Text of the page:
The above link is a great post on Baptism. I’ve taken Baptism for granted and did not realize that there are some Christians who believe it is not necessary. This is a good reference if I ever do Catholic apologetics.
My wife suggested that I should blog about an analogy I used to explain why I felt the need to point out teachings that are damaging to the Christian faith. She said I should not judge and argued that believing in Jesus is better than not believing at all. I used the following analogy to explain why it is important to explain false teachings:
Imagine someone taught you an investment method that would generate over a billion dollars in monthly income. Your monthly investment income will be more than you can ever use in a lifetime, but you keep on receiving billions of more dollars every month. There is nothing that anyone can do to you to take away that ability. Only by your own sins can you lose this incredible stream of income. With such security, you become magnanimous. You become very charitable and want to teach others how to also make a billion dollars a month. It’s so easy!
Pointing out false teaching is like warning other investors about bad financial advice. Some financial advisors may even genuinely believe in their own advice, but they are scams. People will lose their hard-earned money. They will lose their souls. I point out the financial scams not because I will make more money; I don’t need more money. I want to teach others how to make a billion dollars a month out of gratitude for the Person who taught me. It’s out of love for the Teacher. This Teacher merely wants others to enjoy their original inheritance: to be divine sons and daughters of God. He already has everything He needs. All he asks is for the nouveau riche to teach others how to also become rich. Everyone can make a billion dollars a month! There is no inflation in Heaven.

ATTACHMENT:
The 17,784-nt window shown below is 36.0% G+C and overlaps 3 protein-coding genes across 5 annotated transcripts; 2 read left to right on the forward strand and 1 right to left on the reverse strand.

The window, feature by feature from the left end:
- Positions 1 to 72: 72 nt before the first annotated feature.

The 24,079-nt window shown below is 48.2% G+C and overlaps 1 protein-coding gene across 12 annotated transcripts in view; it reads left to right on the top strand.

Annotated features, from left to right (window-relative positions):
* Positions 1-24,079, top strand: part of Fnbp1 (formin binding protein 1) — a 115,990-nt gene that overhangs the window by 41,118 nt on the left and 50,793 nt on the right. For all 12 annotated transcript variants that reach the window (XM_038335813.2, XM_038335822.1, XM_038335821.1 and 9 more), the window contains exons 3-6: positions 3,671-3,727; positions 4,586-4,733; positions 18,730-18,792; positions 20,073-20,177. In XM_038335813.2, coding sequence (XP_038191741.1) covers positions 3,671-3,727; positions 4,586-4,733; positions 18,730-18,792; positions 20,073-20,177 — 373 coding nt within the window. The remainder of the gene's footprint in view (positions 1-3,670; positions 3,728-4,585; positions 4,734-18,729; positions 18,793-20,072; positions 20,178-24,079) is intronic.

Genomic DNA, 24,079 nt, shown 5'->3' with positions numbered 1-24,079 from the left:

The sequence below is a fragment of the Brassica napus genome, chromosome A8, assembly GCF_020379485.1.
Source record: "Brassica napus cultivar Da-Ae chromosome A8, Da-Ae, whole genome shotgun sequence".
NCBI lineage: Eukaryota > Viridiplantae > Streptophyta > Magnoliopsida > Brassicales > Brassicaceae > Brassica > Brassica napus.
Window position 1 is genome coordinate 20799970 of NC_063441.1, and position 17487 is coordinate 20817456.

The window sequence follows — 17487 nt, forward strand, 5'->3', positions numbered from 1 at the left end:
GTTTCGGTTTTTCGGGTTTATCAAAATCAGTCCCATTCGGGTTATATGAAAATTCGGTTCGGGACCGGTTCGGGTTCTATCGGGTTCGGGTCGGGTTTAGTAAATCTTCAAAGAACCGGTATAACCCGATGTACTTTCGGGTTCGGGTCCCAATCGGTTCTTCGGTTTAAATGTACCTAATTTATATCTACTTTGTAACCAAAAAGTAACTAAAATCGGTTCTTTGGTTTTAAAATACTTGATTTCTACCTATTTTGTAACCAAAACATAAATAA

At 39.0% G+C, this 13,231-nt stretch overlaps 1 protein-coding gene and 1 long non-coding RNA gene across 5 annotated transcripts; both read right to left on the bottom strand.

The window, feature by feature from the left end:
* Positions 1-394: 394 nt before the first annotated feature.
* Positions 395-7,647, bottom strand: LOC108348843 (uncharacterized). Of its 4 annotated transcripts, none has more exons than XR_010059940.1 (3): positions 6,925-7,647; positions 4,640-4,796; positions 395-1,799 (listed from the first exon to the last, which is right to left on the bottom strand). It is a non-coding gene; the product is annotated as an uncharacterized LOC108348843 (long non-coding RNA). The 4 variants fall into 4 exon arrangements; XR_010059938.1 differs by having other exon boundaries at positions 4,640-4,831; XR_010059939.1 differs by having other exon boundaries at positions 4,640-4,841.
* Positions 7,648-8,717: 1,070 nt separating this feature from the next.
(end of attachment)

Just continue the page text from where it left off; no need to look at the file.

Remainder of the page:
So, calling out bad financial advice is not being judgmental. It’s being charitable. And it is not with my own investment knowledge that I speak, but from the wealthy storehouse of knowledge that is the Catholic Church. Whether or not they believe is their choice.
Shameless Popery wrote an article about including supernatural events when making the case for Catholicism (or to the Christian faith, I’d say). I am also guilty of the tendency to use only logical arguments to defend my faith. The article by Joe Heschmeyer challenged me to reconsider this tendency. So, I think I’m going to look into several miracles and write about my personal miracles.
These are some of the miracles that I’d like to look into:
- The Lanciano Miracle
- The Shroud of Turin
- St. Bernadette of Lourdes
- St. John Vianney
- Our Lady of Guadalupe
- Statue of Akita
- Therese Neumann
- Marian Apparition of Zeitoun
These are some personal miracles I should at some point write about: